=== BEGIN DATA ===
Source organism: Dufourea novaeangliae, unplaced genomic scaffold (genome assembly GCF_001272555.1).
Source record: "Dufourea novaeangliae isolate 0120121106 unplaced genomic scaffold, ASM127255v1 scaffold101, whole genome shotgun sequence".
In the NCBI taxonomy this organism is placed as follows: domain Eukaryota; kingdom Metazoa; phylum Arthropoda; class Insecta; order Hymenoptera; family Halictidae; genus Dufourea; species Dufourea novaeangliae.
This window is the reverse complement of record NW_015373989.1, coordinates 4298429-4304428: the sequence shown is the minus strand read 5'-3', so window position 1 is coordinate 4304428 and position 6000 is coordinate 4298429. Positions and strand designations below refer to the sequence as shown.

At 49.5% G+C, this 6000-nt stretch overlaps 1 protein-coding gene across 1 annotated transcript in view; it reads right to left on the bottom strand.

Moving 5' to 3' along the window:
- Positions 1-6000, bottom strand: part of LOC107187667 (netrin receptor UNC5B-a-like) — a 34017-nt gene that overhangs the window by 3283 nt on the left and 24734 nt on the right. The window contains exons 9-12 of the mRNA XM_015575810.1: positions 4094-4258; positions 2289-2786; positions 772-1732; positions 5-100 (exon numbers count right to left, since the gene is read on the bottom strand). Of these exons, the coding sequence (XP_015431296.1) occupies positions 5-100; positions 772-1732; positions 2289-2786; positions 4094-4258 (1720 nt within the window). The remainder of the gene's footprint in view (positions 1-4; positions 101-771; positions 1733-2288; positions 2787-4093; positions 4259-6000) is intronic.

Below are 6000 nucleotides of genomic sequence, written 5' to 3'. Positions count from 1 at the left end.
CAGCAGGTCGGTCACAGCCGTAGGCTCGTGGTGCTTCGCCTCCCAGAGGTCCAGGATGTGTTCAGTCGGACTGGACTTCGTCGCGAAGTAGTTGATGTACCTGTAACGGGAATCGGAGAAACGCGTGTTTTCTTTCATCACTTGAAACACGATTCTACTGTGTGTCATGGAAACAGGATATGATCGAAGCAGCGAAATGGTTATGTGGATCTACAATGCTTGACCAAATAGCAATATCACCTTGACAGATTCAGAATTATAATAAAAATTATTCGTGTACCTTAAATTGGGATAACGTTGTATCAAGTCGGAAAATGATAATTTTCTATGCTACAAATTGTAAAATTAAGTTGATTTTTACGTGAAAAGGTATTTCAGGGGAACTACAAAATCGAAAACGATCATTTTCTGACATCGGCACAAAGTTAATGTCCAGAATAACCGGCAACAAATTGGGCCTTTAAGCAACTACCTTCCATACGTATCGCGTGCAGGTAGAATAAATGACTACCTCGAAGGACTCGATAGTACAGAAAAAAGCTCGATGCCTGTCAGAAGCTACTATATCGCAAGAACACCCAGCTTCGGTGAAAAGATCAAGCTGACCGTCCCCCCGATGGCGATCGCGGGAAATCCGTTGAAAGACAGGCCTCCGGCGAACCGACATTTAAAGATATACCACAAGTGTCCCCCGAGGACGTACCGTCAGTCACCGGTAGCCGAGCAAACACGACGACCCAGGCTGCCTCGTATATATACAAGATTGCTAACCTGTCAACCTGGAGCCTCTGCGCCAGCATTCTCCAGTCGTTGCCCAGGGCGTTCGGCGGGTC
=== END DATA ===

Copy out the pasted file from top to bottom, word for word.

Source organism: Dufourea novaeangliae, unplaced genomic scaffold (genome assembly GCF_001272555.1).
Source record: "Dufourea novaeangliae isolate 0120121106 unplaced genomic scaffold, ASM127255v1 scaffold101, whole genome shotgun sequence".
In the NCBI taxonomy this organism is placed as follows: domain Eukaryota; kingdom Metazoa; phylum Arthropoda; class Insecta; order Hymenoptera; family Halictidae; genus Dufourea; species Dufourea novaeangliae.
This window is the reverse complement of record NW_015373989.1, coordinates 4298429-4304428: the sequence shown is the minus strand read 5'-3', so window position 1 is coordinate 4304428 and position 6000 is coordinate 4298429. Positions and strand designations below refer to the sequence as shown.

At 49.5% G+C, this 6000-nt stretch overlaps 1 protein-coding gene across 1 annotated transcript in view; it reads right to left on the bottom strand.

Moving 5' to 3' along the window:
- Positions 1-6000, bottom strand: part of LOC107187667 (netrin receptor UNC5B-a-like) — a 34017-nt gene that overhangs the window by 3283 nt on the left and 24734 nt on the right. The window contains exons 9-12 of the mRNA XM_015575810.1: positions 4094-4258; positions 2289-2786; positions 772-1732; positions 5-100 (exon numbers count right to left, since the gene is read on the bottom strand). Of these exons, the coding sequence (XP_015431296.1) occupies positions 5-100; positions 772-1732; positions 2289-2786; positions 4094-4258 (1720 nt within the window). The remainder of the gene's footprint in view (positions 1-4; positions 101-771; positions 1733-2288; positions 2787-4093; positions 4259-6000) is intronic.

Below are 6000 nucleotides of genomic sequence, written 5' to 3'. Positions count from 1 at the left end.
CAGCAGGTCGGTCACAGCCGTAGGCTCGTGGTGCTTCGCCTCCCAGAGGTCCAGGATGTGTTCAGTCGGACTGGACTTCGTCGCGAAGTAGTTGATGTACCTGTAACGGGAATCGGAGAAACGCGTGTTTTCTTTCATCACTTGAAACACGATTCTACTGTGTGTCATGGAAACAGGATATGATCGAAGCAGCGAAATGGTTATGTGGATCTACAATGCTTGACCAAATAGCAATATCACCTTGACAGATTCAGAATTATAATAAAAATTATTCGTGTACCTTAAATTGGGATAACGTTGTATCAAGTCGGAAAATGATAATTTTCTATGCTACAAATTGTAAAATTAAGTTGATTTTTACGTGAAAAGGTATTTCAGGGGAACTACAAAATCGAAAACGATCATTTTCTGACATCGGCACAAAGTTAATGTCCAGAATAACCGGCAACAAATTGGGCCTTTAAGCAACTACCTTCCATACGTATCGCGTGCAGGTAGAATAAATGACTACCTCGAAGGACTCGATAGTACAGAAAAAAGCTCGATGCCTGTCAGAAGCTACTATATCGCAAGAACACCCAGCTTCGGTGAAAAGATCAAGCTGACCGTCCCCCCGATGGCGATCGCGGGAAATCCGTTGAAAGACAGGCCTCCGGCGAACCGACATTTAAAGATATACCACAAGTGTCCCCCGAGGACGTACCGTCAGTCACCGGTAGCCGAGCAAACACGACGACCCAGGCTGCCTCGTATATATACAAGATTGCTAACCTGTCAACCTGGAGCCTCTGCGCCAGCATTCTCCAGTCGTTGCCCAGGGCGTTCGGCGGGTC